In concert with these institutional measures, European maritime companies and industries have launched various initiatives. Leading the way is the LeaderSHIP 2020 strategy, adopted in 2013, which makes short and medium term recommendations for sustainable growth and high quality jobs, while tackling the social issues encountered in shipbuilding and the shipping industry. In second place is the role of the technology platform WaterBorne-TP, a forum for all stakeholders of the maritime sector. Its objective is to define and share a common vision of the maritime world through implementation of an agenda of strategic research to drive the maritime innovation effort necessary for the European economy.
Of a more institutional nature, the JPI Oceans (Joint Programming Initiative) is a joint initiative on the oceans involving 20 member States and partners who, through a Strategic Agenda of Research and Innovation and an implementation plan, generate investments in the marine sciences covering all European sea basins.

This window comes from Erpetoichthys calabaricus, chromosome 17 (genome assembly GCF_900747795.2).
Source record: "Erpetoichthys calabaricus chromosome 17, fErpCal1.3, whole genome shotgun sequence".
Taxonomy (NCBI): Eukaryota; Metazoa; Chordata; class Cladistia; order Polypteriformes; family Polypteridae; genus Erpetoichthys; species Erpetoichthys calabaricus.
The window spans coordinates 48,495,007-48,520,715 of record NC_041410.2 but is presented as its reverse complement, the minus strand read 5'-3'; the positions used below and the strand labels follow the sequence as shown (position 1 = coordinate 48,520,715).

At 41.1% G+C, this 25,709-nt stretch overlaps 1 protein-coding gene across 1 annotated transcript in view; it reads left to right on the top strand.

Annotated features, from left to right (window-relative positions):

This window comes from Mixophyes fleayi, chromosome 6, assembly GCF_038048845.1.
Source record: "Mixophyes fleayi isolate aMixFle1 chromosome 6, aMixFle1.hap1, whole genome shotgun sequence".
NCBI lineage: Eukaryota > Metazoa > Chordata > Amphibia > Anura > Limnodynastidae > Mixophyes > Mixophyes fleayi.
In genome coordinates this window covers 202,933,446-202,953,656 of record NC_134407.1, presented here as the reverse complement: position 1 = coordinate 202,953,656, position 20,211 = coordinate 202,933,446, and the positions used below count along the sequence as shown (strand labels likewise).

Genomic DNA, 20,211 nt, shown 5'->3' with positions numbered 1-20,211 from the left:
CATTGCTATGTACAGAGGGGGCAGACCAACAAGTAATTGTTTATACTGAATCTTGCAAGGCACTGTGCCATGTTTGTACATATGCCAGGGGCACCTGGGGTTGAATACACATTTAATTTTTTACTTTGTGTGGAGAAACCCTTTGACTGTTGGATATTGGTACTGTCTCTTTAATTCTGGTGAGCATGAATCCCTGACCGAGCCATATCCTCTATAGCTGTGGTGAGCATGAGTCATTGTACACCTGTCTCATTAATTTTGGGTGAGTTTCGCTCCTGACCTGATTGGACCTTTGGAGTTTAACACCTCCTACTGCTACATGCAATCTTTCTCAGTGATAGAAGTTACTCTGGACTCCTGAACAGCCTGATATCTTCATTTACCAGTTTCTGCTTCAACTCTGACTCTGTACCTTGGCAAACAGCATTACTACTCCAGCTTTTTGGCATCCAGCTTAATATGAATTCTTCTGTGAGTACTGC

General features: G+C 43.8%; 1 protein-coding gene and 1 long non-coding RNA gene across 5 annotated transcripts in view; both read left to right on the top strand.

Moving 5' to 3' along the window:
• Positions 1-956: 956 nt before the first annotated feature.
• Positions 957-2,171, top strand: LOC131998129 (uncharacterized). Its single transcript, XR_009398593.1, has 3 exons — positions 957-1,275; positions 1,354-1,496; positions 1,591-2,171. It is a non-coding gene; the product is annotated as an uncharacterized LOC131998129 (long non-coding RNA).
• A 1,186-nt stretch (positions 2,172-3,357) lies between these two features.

This initiative is due to be reinforced by a KIC Marine (Knowledge and Innovation Community) under the supervision of the European Institute of Innovation and Technology which European stakeholders have been campaigning for since 2010. The long-term objective will be the availability of reliable high-quality information to enable the creation of a complete database financed by European public investment.
These projects and initiatives – the list is not exhaustive – are a sign of the vitality of maritime Europe and are supplemented by the numerous collaborative projects between industries, laboratories, clusters and research platforms in the maritime sectors, especially MRE and the marine biotechnologies. France has sufficient advantages to place it in the lead in this movement, as are many member entities of the CMF heavily involved and active in Blue Growth.